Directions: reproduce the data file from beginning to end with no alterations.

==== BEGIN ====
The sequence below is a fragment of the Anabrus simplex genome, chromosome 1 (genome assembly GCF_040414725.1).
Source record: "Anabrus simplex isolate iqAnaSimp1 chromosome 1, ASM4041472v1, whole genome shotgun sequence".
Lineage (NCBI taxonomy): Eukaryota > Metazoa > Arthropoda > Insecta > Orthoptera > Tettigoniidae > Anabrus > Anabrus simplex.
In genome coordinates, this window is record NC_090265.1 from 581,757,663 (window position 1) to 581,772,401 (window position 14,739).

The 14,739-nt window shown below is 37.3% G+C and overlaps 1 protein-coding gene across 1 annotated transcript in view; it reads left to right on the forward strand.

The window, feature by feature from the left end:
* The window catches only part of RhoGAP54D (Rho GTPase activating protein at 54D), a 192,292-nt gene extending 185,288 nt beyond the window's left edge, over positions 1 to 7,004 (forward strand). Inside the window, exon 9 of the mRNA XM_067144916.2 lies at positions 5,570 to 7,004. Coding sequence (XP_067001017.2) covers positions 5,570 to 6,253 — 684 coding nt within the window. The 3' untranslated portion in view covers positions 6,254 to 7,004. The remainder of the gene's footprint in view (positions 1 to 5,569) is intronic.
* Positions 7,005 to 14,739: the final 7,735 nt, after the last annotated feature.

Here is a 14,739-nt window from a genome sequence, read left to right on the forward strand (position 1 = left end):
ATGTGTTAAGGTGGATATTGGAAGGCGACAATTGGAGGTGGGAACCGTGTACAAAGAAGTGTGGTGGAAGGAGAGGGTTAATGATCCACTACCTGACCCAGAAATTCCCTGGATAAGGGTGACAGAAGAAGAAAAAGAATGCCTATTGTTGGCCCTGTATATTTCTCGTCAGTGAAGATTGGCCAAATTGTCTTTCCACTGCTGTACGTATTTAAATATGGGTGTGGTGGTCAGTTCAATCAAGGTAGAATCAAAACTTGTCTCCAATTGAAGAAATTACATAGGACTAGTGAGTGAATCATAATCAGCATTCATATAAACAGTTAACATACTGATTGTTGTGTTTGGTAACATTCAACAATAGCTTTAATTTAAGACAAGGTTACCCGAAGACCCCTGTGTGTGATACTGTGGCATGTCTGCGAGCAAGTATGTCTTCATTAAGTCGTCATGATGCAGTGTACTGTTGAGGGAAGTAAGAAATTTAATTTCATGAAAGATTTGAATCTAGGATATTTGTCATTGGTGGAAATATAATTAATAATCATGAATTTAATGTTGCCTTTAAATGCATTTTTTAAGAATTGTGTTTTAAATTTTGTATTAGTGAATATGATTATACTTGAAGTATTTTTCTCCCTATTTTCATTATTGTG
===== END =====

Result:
The sequence below is a fragment of the Anabrus simplex genome, chromosome 1 (genome assembly GCF_040414725.1).
Source record: "Anabrus simplex isolate iqAnaSimp1 chromosome 1, ASM4041472v1, whole genome shotgun sequence".
Lineage (NCBI taxonomy): Eukaryota > Metazoa > Arthropoda > Insecta > Orthoptera > Tettigoniidae > Anabrus > Anabrus simplex.
In genome coordinates, this window is record NC_090265.1 from 581,757,663 (window position 1) to 581,772,401 (window position 14,739).

The 14,739-nt window shown below is 37.3% G+C and overlaps 1 protein-coding gene across 1 annotated transcript in view; it reads left to right on the forward strand.

The window, feature by feature from the left end:
* The window catches only part of RhoGAP54D (Rho GTPase activating protein at 54D), a 192,292-nt gene extending 185,288 nt beyond the window's left edge, over positions 1 to 7,004 (forward strand). Inside the window, exon 9 of the mRNA XM_067144916.2 lies at positions 5,570 to 7,004. Coding sequence (XP_067001017.2) covers positions 5,570 to 6,253 — 684 coding nt within the window. The 3' untranslated portion in view covers positions 6,254 to 7,004. The remainder of the gene's footprint in view (positions 1 to 5,569) is intronic.
* Positions 7,005 to 14,739: the final 7,735 nt, after the last annotated feature.

Here is a 14,739-nt window from a genome sequence, read left to right on the forward strand (position 1 = left end):
ATGTGTTAAGGTGGATATTGGAAGGCGACAATTGGAGGTGGGAACCGTGTACAAAGAAGTGTGGTGGAAGGAGAGGGTTAATGATCCACTACCTGACCCAGAAATTCCCTGGATAAGGGTGACAGAAGAAGAAAAAGAATGCCTATTGTTGGCCCTGTATATTTCTCGTCAGTGAAGATTGGCCAAATTGTCTTTCCACTGCTGTACGTATTTAAATATGGGTGTGGTGGTCAGTTCAATCAAGGTAGAATCAAAACTTGTCTCCAATTGAAGAAATTACATAGGACTAGTGAGTGAATCATAATCAGCATTCATATAAACAGTTAACATACTGATTGTTGTGTTTGGTAACATTCAACAATAGCTTTAATTTAAGACAAGGTTACCCGAAGACCCCTGTGTGTGATACTGTGGCATGTCTGCGAGCAAGTATGTCTTCATTAAGTCGTCATGATGCAGTGTACTGTTGAGGGAAGTAAGAAATTTAATTTCATGAAAGATTTGAATCTAGGATATTTGTCATTGGTGGAAATATAATTAATAATCATGAATTTAATGTTGCCTTTAAATGCATTTTTTAAGAATTGTGTTTTAAATTTTGTATTAGTGAATATGATTATACTTGAAGTATTTTTCTCCCTATTTTCATTATTGTG